I started AWBAR ( Abandoned Wild Babies Animal Rescue) in 2004. Basically, I am a volunteer for the state of Illinois to take in orphan baby animals. Ranging from raccoons, squirrels, rabbits, ground hogs, etc.
Please know, I do this out of the love for the orphaned babies to give them a second chance. Also I do not receive government grants or state funding. My small based shelter is located on my property.
Back in 2008, 3 raccoons were brought here, which I didn't know had parvo! I had 27 healthy, happy, and playful raccoons. Sadly, with my efforts, and trying to save them, I lost all but 11. Which thankfully were eventually released back into the wild. Thinking the worst was behind me, praying, I'd never ever would have to encounter another out break. It happened! Last year in 2013, I had 10 baby raccoons, 3 of which came in with Parvo, however was already too late! I lost them. My heart ached as it broke, knowing all the hard work any effort I spent doing all I could, didn't pay off this time.
This is where I need your help! Last year I spend over my spending limit for the raccoons having parvo, and now I can't continue raising and caring for these orphan baby wild animals unless I have help!
You can also visit us on facebook at:
Would you please help me reach my goal? I will be attaching some photos, along with the prices of the formula used to raising and release the babies. You can Contact Nick Vlamis at [phone redacted] at Fox Valley Nutrition, where I order my formula from for the wild baby animals. ( Notice in the yellow highlighted section is the formula I use the most)
Why do we rehabilitate? I am sure many of you have asked "Why do we even bother it's just an animal? Well wildlife rehabilitation can probably best be described as the undertaking of care for injured, orphaned or displaced wildlife. Wildlife rehabilitation is not just a hobby because we have nothing better to do, but a worthy cause. We literally hold the welfare, health, and care of these precious creatures in our hands. We devote many hours and dedicate ourselves to doing the very best that we can. These are living creatures that come to us for care, and we control their social, emotional, and physical needs. However the vast majority of wildlife we treat is of questionable human activities, hitting windows, fences, domestic pet attacks, trapping, shooting, pesticides, poisoning, getting struck by a car and orphaning. Did you know that more critters are killed on highways in just one night than are released by rehabilitators in one year? Many people ask are we interfering? Yes we are, and proud of it. Caring for injured or orphaned wildlife is merely a miniscule part of what we do, even though it takes much of our time and energy. We have no fear and much respect for these animals, just as you would for a house pet. The creatures don't stay long, however they stay until the rehabilitation has a complete success. In some cases we do have to euthanize, and that is the hardest part about being a wildlife rehabilitator. Since we don't like seeing animals suffering, and if there is no possible outcome for the animal, we know the next best thing. Becoming what I am today is rewarding. Knowing that I gave another animal one more chance at life is the greatest feeling in the world. I wish I can save them all, however I can't. So the real question is why do I chose to rehabilitate? I'm willing to give these creatures any possible chance for a second chance at life. A lot of the wildlife that come in have their eyes closed. I provide love, protection, and proper food for the day of their return to the wild. Every one of these creatures deserves a chance, no matter the type or size of the animal they are. The lack of sleep and working then cleaning up after them is worth it. I mean it! Please remember I am not a non-for-profit organization, nor am I attached to any other organization that is considered a non-for-profit. I raise and release wildlife out of love and compassion that I have for these creatures. Thanks for your time and caring so much for the animals as much as I enjoy raising and releasing them!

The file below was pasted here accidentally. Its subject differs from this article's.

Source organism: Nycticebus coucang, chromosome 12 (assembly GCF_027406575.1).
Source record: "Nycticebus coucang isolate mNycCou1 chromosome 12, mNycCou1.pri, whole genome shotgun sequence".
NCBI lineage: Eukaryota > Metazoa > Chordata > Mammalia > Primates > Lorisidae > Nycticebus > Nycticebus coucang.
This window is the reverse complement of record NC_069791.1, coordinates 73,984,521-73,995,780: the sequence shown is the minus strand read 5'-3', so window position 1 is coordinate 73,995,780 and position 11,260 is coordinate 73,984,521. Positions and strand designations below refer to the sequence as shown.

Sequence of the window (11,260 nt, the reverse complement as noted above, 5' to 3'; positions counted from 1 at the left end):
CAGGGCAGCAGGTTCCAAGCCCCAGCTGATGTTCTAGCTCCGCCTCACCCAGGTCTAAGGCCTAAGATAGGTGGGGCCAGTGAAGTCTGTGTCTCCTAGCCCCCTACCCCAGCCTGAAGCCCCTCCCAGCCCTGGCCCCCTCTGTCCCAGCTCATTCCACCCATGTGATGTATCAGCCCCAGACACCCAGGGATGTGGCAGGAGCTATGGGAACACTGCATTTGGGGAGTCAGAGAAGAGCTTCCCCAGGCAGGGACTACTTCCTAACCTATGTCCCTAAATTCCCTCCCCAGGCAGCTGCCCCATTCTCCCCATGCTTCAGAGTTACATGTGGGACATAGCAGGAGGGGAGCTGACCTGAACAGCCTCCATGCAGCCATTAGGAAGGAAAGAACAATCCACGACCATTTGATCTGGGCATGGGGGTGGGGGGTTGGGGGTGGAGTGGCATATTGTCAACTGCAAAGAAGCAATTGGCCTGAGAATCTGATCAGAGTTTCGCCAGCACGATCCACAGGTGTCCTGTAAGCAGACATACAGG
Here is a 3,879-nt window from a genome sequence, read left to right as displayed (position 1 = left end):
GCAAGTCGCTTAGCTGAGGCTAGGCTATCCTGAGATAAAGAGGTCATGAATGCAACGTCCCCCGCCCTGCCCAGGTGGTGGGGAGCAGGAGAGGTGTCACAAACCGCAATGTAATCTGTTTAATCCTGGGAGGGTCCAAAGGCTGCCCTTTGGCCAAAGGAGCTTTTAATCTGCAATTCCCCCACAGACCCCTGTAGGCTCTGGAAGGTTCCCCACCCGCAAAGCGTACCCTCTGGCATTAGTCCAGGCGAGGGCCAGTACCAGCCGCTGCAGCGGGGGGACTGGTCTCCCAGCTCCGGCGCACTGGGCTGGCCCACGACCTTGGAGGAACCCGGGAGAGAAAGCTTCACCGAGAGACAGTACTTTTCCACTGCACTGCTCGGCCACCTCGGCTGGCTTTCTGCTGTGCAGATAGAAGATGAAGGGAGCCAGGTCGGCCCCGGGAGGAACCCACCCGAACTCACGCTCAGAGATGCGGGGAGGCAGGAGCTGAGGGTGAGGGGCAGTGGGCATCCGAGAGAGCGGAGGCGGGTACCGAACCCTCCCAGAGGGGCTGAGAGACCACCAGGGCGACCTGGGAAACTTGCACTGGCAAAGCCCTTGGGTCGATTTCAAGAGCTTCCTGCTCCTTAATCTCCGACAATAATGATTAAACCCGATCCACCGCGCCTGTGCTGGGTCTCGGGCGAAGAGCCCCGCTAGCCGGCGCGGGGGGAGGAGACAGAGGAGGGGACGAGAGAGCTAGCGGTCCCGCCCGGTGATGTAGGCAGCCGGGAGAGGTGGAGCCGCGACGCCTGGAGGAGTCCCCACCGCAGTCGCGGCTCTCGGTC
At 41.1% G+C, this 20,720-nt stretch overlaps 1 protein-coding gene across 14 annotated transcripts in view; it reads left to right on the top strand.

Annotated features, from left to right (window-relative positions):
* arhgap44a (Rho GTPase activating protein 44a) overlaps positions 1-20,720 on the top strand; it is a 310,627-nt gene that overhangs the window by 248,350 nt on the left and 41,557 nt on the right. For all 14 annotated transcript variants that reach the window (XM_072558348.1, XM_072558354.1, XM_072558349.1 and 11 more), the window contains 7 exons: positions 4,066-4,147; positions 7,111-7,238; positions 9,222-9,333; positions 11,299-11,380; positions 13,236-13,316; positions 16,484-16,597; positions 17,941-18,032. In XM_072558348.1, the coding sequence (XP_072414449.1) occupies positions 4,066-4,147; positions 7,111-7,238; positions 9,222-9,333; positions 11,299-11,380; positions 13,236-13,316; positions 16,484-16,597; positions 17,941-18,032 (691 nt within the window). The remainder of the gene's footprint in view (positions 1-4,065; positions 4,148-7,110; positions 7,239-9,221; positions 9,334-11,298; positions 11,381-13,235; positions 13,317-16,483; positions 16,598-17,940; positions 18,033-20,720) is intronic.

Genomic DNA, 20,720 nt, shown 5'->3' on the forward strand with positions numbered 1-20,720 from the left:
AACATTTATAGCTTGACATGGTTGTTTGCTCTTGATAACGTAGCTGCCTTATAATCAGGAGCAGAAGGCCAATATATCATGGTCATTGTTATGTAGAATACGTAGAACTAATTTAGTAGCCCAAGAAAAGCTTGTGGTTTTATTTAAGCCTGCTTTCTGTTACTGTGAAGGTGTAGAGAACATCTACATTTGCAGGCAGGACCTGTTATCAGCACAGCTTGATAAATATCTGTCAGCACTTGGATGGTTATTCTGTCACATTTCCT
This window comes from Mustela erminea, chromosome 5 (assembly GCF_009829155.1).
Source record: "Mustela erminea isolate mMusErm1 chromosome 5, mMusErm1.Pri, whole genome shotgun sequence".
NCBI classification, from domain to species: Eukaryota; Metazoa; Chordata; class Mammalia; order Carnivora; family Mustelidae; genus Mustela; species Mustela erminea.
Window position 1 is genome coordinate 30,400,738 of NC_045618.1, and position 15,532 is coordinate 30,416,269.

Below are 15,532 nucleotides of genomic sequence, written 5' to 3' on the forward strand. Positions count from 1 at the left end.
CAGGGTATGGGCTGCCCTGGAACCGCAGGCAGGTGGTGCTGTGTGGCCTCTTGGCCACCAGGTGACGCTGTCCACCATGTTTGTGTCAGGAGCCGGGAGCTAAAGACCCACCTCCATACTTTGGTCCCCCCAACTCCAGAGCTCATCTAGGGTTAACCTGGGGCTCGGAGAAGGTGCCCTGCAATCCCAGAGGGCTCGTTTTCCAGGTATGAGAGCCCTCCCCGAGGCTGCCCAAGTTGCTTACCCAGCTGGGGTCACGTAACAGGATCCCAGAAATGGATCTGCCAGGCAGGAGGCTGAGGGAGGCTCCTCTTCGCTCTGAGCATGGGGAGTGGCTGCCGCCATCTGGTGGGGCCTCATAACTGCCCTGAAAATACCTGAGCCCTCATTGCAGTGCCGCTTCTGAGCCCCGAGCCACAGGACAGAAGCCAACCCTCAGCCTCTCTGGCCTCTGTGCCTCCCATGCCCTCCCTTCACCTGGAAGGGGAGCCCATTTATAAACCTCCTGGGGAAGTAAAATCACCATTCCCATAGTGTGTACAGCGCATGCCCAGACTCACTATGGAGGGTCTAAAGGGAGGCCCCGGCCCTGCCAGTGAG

Your Friend, Amanda Smith
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